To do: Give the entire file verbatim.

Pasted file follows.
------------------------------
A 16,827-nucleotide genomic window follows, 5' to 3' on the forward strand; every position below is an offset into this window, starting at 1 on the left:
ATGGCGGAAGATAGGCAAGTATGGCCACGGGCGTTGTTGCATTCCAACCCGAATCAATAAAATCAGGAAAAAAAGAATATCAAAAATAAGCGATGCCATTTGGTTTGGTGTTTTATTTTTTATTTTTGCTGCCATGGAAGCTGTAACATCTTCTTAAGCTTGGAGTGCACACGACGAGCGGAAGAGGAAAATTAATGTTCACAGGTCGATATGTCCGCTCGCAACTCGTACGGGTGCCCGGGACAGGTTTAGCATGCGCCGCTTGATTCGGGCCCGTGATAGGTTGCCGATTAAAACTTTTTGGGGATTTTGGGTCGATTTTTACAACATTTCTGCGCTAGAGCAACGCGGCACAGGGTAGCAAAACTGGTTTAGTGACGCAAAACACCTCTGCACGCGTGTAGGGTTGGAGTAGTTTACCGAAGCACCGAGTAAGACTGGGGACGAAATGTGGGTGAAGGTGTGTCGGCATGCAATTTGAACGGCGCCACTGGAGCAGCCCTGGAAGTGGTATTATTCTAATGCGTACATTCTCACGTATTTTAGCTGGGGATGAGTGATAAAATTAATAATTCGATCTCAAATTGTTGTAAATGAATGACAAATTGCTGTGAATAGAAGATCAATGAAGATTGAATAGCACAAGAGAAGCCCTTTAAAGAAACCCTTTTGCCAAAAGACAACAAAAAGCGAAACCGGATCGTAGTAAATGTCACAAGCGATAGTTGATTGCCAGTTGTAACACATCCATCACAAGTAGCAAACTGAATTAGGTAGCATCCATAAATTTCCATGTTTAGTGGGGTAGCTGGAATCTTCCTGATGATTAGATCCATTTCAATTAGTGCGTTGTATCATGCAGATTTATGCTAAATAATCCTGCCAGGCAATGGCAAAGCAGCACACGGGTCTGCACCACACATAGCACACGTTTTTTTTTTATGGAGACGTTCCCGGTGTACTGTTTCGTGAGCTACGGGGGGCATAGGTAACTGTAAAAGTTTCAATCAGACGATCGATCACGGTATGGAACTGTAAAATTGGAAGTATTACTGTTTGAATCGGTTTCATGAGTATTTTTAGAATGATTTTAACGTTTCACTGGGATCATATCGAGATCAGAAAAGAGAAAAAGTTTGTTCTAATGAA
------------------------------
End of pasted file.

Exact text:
A 16,827-nucleotide genomic window follows, 5' to 3' on the forward strand; every position below is an offset into this window, starting at 1 on the left:
ATGGCGGAAGATAGGCAAGTATGGCCACGGGCGTTGTTGCATTCCAACCCGAATCAATAAAATCAGGAAAAAAAGAATATCAAAAATAAGCGATGCCATTTGGTTTGGTGTTTTATTTTTTATTTTTGCTGCCATGGAAGCTGTAACATCTTCTTAAGCTTGGAGTGCACACGACGAGCGGAAGAGGAAAATTAATGTTCACAGGTCGATATGTCCGCTCGCAACTCGTACGGGTGCCCGGGACAGGTTTAGCATGCGCCGCTTGATTCGGGCCCGTGATAGGTTGCCGATTAAAACTTTTTGGGGATTTTGGGTCGATTTTTACAACATTTCTGCGCTAGAGCAACGCGGCACAGGGTAGCAAAACTGGTTTAGTGACGCAAAACACCTCTGCACGCGTGTAGGGTTGGAGTAGTTTACCGAAGCACCGAGTAAGACTGGGGACGAAATGTGGGTGAAGGTGTGTCGGCATGCAATTTGAACGGCGCCACTGGAGCAGCCCTGGAAGTGGTATTATTCTAATGCGTACATTCTCACGTATTTTAGCTGGGGATGAGTGATAAAATTAATAATTCGATCTCAAATTGTTGTAAATGAATGACAAATTGCTGTGAATAGAAGATCAATGAAGATTGAATAGCACAAGAGAAGCCCTTTAAAGAAACCCTTTTGCCAAAAGACAACAAAAAGCGAAACCGGATCGTAGTAAATGTCACAAGCGATAGTTGATTGCCAGTTGTAACACATCCATCACAAGTAGCAAACTGAATTAGGTAGCATCCATAAATTTCCATGTTTAGTGGGGTAGCTGGAATCTTCCTGATGATTAGATCCATTTCAATTAGTGCGTTGTATCATGCAGATTTATGCTAAATAATCCTGCCAGGCAATGGCAAAGCAGCACACGGGTCTGCACCACACATAGCACACGTTTTTTTTTTATGGAGACGTTCCCGGTGTACTGTTTCGTGAGCTACGGGGGGCATAGGTAACTGTAAAAGTTTCAATCAGACGATCGATCACGGTATGGAACTGTAAAATTGGAAGTATTACTGTTTGAATCGGTTTCATGAGTATTTTTAGAATGATTTTAACGTTTCACTGGGATCATATCGAGATCAGAAAAGAGAAAAAGTTTGTTCTAATGAA